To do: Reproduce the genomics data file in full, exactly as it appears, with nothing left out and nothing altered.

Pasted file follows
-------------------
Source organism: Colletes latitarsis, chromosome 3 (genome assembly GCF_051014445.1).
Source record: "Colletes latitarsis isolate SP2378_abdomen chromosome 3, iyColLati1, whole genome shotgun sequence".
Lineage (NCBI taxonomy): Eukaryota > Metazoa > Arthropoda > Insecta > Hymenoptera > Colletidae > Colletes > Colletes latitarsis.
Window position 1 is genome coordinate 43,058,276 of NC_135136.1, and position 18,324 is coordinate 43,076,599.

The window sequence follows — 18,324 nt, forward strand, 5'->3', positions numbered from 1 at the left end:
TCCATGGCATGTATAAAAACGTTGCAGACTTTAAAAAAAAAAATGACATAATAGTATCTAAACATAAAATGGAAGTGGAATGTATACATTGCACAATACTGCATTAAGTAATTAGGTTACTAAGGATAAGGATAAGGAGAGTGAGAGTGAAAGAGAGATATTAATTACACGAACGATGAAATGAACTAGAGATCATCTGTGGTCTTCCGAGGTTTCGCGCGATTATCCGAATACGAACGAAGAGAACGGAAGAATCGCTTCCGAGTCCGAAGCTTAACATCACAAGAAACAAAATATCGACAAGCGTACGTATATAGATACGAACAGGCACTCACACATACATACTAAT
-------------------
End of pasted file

Source organism: Colletes latitarsis, chromosome 3 (genome assembly GCF_051014445.1).
Source record: "Colletes latitarsis isolate SP2378_abdomen chromosome 3, iyColLati1, whole genome shotgun sequence".
Lineage (NCBI taxonomy): Eukaryota > Metazoa > Arthropoda > Insecta > Hymenoptera > Colletidae > Colletes > Colletes latitarsis.
Window position 1 is genome coordinate 43,058,276 of NC_135136.1, and position 18,324 is coordinate 43,076,599.

The window sequence follows — 18,324 nt, forward strand, 5'->3', positions numbered from 1 at the left end:
TCCATGGCATGTATAAAAACGTTGCAGACTTTAAAAAAAAAAATGACATAATAGTATCTAAACATAAAATGGAAGTGGAATGTATACATTGCACAATACTGCATTAAGTAATTAGGTTACTAAGGATAAGGATAAGGAGAGTGAGAGTGAAAGAGAGATATTAATTACACGAACGATGAAATGAACTAGAGATCATCTGTGGTCTTCCGAGGTTTCGCGCGATTATCCGAATACGAACGAAGAGAACGGAAGAATCGCTTCCGAGTCCGAAGCTTAACATCACAAGAAACAAAATATCGACAAGCGTACGTATATAGATACGAACAGGCACTCACACATACATACTAAT